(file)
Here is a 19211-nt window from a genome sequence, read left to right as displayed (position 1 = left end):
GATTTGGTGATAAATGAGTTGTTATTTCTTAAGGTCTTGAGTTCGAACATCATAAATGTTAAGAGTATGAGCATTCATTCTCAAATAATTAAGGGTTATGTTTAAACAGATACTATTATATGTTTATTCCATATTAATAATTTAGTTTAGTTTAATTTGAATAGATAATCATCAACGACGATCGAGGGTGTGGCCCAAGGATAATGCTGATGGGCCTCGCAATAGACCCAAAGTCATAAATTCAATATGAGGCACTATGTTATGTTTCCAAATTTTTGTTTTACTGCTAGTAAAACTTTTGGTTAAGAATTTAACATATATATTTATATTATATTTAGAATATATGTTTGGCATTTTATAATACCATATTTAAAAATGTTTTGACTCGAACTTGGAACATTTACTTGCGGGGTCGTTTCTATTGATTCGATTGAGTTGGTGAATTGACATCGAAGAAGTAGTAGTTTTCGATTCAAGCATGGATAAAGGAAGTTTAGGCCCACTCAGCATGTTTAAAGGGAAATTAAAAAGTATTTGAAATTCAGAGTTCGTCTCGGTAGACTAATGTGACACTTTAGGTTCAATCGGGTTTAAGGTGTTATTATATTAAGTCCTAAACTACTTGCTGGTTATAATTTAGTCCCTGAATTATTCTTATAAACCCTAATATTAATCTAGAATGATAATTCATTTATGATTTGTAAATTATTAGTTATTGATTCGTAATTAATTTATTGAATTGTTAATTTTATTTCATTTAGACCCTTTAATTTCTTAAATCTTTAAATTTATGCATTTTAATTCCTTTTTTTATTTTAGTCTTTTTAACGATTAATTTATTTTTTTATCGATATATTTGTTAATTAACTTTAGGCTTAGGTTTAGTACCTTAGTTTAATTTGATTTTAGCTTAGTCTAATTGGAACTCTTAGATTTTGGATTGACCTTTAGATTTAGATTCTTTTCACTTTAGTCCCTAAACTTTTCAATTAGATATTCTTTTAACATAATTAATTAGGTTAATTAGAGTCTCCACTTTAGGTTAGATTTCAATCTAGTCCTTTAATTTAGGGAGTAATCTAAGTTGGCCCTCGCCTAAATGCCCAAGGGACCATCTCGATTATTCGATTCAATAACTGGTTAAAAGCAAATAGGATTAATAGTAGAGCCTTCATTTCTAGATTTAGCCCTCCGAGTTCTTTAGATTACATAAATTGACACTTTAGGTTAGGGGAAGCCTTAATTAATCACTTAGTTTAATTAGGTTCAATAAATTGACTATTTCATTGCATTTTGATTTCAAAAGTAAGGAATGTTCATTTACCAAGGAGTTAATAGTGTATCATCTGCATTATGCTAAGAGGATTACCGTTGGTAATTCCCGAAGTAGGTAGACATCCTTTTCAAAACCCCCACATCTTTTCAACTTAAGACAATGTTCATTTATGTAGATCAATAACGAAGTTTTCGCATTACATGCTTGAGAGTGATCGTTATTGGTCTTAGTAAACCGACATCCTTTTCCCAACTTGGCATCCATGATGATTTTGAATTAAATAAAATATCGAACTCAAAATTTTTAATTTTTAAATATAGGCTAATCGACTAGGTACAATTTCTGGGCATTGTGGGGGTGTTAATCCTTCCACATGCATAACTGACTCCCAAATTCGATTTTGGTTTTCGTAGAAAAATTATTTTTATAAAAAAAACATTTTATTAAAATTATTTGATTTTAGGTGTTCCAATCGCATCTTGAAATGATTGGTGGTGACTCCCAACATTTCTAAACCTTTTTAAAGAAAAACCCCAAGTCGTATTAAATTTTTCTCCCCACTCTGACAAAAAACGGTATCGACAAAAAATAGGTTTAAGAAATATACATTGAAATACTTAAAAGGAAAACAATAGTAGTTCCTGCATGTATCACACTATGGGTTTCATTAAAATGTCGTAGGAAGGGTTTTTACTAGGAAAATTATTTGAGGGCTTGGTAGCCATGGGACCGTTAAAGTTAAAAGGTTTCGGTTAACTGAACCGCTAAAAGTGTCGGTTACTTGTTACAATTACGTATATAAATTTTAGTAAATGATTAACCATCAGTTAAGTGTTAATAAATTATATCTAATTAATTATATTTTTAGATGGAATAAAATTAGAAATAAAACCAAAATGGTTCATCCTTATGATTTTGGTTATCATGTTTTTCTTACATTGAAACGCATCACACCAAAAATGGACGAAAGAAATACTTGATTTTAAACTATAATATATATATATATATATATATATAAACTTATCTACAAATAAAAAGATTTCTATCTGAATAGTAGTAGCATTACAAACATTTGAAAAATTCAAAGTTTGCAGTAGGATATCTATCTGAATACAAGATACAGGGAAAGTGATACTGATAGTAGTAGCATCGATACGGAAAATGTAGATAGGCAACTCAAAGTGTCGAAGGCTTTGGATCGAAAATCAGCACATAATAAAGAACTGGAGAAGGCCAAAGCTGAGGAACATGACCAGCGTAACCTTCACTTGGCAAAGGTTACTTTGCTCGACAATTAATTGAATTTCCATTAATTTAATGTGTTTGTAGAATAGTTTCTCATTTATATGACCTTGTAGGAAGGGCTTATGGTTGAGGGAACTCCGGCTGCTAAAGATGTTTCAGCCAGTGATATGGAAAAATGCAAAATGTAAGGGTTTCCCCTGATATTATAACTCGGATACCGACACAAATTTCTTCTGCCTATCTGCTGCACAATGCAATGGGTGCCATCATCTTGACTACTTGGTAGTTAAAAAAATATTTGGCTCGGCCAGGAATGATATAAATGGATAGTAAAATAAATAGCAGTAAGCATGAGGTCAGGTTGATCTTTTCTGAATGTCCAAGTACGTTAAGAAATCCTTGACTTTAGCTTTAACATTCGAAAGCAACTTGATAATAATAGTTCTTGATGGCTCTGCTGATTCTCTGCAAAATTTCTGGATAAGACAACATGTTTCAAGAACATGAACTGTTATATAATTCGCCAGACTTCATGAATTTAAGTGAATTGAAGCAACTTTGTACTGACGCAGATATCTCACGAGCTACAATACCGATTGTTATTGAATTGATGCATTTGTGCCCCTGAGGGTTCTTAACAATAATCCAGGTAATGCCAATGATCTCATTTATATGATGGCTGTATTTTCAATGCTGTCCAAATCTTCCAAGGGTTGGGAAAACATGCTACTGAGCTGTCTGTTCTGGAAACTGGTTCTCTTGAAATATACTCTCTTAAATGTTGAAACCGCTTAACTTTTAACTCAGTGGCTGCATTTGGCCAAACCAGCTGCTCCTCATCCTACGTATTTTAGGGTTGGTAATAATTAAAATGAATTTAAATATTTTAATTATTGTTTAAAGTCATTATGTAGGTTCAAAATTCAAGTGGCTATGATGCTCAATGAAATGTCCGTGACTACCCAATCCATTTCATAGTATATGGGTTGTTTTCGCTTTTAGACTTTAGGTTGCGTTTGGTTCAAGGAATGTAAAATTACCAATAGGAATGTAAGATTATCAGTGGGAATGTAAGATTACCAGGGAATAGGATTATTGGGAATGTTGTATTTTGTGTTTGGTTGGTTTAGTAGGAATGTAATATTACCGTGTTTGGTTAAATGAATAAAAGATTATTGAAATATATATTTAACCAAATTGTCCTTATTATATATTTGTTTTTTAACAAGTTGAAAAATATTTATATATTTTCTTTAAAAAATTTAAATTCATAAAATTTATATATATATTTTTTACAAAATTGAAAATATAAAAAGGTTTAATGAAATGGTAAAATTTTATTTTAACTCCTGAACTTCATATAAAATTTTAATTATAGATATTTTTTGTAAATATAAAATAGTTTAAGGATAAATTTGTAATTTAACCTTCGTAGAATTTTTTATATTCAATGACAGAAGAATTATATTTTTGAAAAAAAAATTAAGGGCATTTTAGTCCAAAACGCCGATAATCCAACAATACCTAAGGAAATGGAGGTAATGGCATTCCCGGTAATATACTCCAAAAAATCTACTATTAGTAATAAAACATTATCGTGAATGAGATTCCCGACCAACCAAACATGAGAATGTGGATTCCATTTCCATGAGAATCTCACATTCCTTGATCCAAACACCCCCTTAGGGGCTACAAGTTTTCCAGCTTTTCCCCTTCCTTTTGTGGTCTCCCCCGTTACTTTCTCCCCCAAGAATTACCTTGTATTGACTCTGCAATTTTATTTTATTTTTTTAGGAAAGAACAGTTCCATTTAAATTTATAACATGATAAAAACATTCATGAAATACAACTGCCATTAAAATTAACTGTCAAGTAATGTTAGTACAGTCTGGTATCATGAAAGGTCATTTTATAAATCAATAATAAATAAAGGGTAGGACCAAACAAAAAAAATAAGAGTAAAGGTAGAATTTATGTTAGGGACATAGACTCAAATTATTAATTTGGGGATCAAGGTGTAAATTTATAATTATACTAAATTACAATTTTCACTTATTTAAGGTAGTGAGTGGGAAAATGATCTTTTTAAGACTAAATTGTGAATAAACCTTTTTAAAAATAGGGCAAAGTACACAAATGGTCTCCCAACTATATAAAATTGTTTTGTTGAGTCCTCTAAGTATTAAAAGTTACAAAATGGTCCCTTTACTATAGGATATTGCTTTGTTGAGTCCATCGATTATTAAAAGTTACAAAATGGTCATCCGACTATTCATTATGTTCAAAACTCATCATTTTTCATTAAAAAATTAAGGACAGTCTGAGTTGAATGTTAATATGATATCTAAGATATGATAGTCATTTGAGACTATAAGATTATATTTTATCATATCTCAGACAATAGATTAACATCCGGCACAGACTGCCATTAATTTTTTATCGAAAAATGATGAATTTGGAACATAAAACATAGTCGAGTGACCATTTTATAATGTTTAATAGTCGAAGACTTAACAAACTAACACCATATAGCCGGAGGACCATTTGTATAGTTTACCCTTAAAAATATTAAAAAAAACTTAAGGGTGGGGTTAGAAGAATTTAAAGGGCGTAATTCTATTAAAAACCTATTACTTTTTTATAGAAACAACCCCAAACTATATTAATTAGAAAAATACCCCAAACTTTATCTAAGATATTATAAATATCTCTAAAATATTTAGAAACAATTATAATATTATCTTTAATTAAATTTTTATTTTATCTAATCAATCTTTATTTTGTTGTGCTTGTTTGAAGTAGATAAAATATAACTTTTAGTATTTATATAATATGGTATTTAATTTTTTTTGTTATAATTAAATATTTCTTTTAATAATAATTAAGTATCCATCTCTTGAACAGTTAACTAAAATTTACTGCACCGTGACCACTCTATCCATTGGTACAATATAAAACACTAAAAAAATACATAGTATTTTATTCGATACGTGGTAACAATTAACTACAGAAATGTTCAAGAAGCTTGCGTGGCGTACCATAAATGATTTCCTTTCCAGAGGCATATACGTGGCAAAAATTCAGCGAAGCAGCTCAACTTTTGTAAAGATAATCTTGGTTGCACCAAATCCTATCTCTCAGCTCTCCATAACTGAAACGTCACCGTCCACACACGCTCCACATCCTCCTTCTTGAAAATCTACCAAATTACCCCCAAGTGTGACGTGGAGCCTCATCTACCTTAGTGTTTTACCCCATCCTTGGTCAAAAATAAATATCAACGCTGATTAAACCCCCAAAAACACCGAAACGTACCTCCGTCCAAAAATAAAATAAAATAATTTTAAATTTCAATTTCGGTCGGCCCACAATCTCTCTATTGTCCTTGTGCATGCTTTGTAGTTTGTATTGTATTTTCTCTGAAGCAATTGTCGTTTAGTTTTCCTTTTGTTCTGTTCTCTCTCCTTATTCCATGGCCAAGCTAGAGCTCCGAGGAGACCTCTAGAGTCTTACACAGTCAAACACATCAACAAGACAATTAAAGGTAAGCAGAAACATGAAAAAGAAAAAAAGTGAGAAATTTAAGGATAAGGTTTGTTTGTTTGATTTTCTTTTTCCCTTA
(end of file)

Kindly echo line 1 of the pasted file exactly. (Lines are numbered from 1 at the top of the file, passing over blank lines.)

Here is a 19211-nt window from a genome sequence, read left to right as displayed (position 1 = left end):